December 27, 2010

The City of New Orleans

As most of my regular readers know, I went to Baton Rouge for the first part of my holiday vacation. The second leg of travel, up to Champaign, Illinois, I decided to take via train. And not just any train– the famous City of New Orleans. I didn't get on at New Orleans itself, but at the first stop: Hammond, LA. As a Christmas present to myself, I sprung for a second-class ride in a roomette. It was small by the standards of an apartment, but luxurious compared to most other methods of travel. To compare, I have about quintuple the personal space of my accomodations on the USS Essex, and here I don't even have to scrub the bathroom! The scenery is more exciting too, although I do miss the tang of the salt air.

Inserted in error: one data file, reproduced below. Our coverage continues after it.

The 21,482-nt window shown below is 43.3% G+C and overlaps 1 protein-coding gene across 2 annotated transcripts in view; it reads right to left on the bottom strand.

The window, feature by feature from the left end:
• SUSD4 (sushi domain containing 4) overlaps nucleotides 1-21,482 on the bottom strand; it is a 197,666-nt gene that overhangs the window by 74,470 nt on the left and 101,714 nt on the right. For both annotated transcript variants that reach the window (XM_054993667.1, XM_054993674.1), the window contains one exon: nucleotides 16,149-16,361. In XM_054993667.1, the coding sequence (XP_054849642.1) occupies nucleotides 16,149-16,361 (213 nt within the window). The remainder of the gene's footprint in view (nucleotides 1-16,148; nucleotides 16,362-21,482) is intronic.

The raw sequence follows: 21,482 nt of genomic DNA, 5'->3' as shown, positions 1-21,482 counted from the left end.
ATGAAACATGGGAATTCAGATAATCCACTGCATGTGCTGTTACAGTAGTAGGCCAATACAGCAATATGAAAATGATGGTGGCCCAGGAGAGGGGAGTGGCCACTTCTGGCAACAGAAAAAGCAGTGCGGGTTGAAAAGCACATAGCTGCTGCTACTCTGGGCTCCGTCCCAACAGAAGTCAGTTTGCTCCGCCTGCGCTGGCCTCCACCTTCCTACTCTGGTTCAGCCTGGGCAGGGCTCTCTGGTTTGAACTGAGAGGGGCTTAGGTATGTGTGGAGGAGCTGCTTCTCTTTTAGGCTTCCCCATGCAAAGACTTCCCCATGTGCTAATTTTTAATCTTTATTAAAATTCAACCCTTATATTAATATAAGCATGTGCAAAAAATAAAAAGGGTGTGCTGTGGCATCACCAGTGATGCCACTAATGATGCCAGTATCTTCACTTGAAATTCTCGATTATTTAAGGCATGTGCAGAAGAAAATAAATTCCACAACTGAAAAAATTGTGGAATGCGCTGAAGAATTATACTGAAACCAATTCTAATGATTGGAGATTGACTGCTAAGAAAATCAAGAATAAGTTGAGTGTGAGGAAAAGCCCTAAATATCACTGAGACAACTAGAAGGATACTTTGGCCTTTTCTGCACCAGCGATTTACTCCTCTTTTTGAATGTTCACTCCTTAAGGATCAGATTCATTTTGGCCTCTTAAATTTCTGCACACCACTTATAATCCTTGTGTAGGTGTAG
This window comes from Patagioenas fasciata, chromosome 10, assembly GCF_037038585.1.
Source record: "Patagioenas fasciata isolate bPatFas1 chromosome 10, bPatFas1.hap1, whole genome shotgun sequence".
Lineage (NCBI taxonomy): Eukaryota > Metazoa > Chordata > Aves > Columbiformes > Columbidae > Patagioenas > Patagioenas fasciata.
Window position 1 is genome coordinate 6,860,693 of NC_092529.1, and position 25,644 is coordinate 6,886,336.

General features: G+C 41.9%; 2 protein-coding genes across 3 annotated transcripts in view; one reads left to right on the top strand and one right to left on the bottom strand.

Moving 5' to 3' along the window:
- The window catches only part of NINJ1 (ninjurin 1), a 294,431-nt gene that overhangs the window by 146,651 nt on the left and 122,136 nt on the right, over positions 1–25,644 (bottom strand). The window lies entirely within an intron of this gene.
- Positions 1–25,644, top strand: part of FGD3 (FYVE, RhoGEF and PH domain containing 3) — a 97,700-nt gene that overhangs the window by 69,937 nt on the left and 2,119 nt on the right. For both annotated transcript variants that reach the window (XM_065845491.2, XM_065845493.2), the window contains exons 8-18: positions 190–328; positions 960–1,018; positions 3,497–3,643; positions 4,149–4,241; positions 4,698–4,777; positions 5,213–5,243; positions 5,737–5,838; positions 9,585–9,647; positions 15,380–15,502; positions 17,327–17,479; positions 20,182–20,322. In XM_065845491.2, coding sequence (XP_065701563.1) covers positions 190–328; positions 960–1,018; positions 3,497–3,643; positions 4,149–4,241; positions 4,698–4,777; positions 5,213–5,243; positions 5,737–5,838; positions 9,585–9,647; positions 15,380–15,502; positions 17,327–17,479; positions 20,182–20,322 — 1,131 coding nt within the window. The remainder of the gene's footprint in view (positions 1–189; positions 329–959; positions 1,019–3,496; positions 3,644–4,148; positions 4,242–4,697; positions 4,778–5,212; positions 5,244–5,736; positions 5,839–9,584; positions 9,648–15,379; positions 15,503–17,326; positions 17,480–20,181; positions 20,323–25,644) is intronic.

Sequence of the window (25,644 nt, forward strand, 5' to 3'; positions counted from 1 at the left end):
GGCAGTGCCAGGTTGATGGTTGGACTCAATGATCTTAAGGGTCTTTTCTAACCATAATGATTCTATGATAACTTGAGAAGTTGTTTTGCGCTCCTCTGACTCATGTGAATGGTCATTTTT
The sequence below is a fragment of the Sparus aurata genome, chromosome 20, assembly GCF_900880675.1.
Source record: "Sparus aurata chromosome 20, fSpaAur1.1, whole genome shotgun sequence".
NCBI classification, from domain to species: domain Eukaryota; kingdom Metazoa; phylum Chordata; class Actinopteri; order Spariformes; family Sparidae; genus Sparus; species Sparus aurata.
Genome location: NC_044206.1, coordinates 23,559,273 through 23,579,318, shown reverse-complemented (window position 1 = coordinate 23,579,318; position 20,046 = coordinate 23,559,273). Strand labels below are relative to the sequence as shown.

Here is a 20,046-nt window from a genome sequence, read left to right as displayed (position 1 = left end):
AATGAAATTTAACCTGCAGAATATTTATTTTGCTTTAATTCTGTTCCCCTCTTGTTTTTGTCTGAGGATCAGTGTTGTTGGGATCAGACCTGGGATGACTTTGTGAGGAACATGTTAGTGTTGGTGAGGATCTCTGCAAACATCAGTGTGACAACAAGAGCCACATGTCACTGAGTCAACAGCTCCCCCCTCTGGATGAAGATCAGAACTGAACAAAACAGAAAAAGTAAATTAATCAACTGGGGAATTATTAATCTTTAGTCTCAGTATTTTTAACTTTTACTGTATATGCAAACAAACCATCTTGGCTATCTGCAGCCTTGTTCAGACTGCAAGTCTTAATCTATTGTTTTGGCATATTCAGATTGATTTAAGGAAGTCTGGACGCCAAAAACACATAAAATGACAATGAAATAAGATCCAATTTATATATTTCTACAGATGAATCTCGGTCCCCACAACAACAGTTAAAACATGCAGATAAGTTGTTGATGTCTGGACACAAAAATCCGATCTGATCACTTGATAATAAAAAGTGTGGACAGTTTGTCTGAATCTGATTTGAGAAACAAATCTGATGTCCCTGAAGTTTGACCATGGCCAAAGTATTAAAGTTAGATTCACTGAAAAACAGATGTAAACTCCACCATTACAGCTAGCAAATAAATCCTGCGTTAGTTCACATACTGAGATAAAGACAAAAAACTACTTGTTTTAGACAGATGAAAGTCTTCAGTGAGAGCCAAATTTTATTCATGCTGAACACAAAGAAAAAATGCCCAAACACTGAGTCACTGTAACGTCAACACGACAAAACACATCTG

At the start of the trip, we slightly underestimated the time it would take to get from R&R's place to the train station, or perhaps we overestimated the extent to which the two kids would dawdle getting into the car. Either way, instead of arriving 45 minutes before the train arrived, it was more like 20 minutes. Even so, I invited R&R to leave without seeing me off, as it was cold, and the kids had been napping during the drive. Sure, it would have been fun to talk to everyone for a few more minutes, and the kids would have enjoyed seeing the train arrive and depart, but naptime is important, especially for kids overstimulated by holiday excitement. Waiting in line to check in and get my reserved and paid-for ticket, I was getting concerned as the minutes ticked by. The only ticket agent was also calling out to suggest that people have IDs handy, because "We're running out of time! The train'll be here in a few minutes, and they ain't gonna wait on us!" I got my ticket in hand at 2:38 PM, a closer shave than I'd prefer for a 2:45 PM train. The train pulled in seven minutes behind schedule according to my watch, but when I was boarding the car attendant told me they expected to pick up time on the way. As I write this, at 8:20 PM heading towards Memphis, we seem to be about on schedule. There have even been a couple of freight trains waiting on sidings for us to pass, which is a reversal of roles from the prior American train trips I recall.